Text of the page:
Responding to Racism or Sexism: The Transformation of Silence into Language and Action, Again and Again

I shouldn’t be surprised that once again the ugly specter of racism and unacknowledged privilege is raising its head on my own little campus community.

It happens almost every year like clockwork, generally in the fall semester around this time, and usually involving freshmen who are still in the process of adjusting to the new, often more racially/ethnically/socially diverse culture in which they have suddenly landed.

Understandably, people of color who have had to put up with racism and white privilege all their lives get angry when it turns up, in all its crude arrogance, here in our campus home as well.

One angry response leads to another angry retort, onlookers begin to take sides, and before you know it the campus is in an uproar, with some calling for apologies, others calling for calm, and the majority just plain mad and not willing to take it anymore.

I want to talk about anger.

As a woman, albeit a white woman, I know something about how members of subordinate groups are not supposed to respond with anger to actions by members of dominant groups.  We are supposed to keep our cool, to turn the other cheek, seek the higher ground, not stoop to their level.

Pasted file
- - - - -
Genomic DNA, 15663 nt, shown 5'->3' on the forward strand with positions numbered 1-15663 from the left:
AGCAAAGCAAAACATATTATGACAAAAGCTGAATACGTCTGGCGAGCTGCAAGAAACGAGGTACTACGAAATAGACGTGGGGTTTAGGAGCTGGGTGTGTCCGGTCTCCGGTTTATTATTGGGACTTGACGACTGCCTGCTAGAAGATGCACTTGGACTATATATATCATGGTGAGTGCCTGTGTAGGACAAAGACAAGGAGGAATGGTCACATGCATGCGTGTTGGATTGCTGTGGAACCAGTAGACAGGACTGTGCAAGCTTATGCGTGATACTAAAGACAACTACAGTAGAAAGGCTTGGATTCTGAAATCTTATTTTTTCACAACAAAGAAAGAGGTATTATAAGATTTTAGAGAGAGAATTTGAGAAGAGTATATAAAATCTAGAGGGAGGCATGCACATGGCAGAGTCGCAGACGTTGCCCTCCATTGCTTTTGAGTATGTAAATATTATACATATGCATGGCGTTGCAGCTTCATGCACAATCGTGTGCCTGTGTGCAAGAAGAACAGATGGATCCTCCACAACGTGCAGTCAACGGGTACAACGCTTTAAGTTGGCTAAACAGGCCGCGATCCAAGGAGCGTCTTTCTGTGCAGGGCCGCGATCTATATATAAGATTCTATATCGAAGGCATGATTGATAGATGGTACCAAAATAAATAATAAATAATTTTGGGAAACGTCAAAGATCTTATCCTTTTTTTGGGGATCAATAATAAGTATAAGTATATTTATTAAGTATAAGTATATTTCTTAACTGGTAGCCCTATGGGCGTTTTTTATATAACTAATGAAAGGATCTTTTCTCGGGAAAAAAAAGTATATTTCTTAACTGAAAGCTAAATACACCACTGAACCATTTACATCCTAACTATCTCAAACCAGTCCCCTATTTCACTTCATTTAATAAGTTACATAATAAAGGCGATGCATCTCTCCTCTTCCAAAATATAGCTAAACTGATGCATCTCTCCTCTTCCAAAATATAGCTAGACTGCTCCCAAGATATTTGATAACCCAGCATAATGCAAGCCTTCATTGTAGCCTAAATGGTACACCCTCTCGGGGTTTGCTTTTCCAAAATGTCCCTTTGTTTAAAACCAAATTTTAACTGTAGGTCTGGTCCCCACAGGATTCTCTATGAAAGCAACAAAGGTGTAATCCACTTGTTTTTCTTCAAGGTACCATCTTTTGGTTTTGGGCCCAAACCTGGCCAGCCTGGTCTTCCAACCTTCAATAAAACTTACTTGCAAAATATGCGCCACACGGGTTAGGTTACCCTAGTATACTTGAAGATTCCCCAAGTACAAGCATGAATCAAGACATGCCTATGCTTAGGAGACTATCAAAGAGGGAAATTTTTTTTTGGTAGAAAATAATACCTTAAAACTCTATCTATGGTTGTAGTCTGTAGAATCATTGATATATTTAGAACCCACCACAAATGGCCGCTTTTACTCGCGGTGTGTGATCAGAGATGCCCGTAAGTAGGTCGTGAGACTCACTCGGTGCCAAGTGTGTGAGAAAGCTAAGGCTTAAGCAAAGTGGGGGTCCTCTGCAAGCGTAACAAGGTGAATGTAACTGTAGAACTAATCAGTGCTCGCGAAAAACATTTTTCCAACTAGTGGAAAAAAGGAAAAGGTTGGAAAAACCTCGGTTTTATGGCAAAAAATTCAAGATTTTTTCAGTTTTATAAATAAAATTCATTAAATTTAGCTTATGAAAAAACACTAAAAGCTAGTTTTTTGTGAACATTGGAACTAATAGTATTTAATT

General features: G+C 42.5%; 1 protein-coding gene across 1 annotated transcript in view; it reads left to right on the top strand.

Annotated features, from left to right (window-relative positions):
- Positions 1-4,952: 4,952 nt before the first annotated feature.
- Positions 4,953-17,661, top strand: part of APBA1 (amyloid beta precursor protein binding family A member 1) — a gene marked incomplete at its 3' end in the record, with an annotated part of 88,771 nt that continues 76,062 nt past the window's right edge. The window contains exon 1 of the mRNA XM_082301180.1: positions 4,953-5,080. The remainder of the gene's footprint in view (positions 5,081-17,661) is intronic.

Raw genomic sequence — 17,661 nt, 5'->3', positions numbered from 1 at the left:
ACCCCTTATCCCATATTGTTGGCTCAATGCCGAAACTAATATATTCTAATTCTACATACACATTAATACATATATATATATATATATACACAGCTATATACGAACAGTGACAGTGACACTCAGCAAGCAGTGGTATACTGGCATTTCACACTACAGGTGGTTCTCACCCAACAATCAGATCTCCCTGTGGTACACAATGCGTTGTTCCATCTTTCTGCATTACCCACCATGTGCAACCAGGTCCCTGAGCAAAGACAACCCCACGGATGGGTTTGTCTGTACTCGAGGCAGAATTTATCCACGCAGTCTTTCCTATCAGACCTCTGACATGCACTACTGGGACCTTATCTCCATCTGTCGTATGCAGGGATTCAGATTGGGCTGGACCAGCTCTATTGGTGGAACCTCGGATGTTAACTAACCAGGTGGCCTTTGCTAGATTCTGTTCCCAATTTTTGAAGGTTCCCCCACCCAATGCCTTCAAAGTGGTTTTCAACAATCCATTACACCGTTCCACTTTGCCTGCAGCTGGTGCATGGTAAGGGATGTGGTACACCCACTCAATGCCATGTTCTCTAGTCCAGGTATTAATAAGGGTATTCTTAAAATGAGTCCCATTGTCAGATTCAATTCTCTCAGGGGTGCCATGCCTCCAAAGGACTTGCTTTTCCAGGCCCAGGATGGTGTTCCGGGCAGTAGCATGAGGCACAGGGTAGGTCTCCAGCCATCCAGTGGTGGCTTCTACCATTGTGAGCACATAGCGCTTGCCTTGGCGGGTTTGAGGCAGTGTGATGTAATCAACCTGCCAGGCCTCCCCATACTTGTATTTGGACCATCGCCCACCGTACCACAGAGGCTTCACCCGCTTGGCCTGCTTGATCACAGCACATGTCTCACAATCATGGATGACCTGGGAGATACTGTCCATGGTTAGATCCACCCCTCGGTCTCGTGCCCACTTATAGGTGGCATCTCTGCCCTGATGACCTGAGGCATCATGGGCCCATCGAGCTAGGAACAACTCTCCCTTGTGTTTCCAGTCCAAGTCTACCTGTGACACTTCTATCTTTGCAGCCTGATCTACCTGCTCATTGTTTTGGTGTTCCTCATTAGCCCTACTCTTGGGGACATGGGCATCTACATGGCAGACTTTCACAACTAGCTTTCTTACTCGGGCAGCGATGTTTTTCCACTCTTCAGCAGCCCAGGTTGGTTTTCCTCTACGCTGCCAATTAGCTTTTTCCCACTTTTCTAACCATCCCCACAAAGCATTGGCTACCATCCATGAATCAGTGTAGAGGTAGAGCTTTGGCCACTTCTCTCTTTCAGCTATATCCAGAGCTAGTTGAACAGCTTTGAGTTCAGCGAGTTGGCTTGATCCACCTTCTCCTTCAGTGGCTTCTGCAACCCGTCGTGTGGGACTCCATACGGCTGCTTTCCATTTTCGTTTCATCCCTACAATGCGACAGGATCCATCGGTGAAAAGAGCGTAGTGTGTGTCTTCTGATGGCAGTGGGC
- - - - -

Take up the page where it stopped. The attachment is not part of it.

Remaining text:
So we pretend we didn’t hear that cutting remark, muttered just loud enough to be audible.  We pretend we didn’t want to go to that party anyway—the one to which our invitation somehow got lost in the mail. Above all, we don’t respond directly to provocation, because that will just give them an excuse to keep going, and make the whole situation worse—not for them, but for us.

So the anger, unexpressed, gnaws at us, sitting in the pit of our stomachs as unmetabolized bitterness that threatens to choke us when, at unexpected moments, its bile rises into our throats.

Audre Lorde

As a woman, I have felt this bitter resentment.  And yet as a white woman, I have also felt the other side, the ignorant innocence of privilege.  Growing up in a racist society, I did, as Audre Lorde famously put it, accept racism “as an immutable given in the fabric of [our] society, like eveningtime or the common cold” (“The Uses of Anger,” Sister Outsider, 128).

I didn’t think to question why there were no African American families living in my apartment building on the Upper East Side of Manhattan—other than, of course, the live-in maids who could be seen going in and out of the service entrance or trundling laundry down the service elevator. None of the doormen or elevator men were people of color either—most were Irish, like our superintendent, or perhaps German or Scandinavian.

I didn’t think to question why there were hardly any African Americans or Latinos in my public elementary school, or in the selective public high school I attended, Hunter College High School.  When I got to college, it was the same, and again, I was incurious, complacent.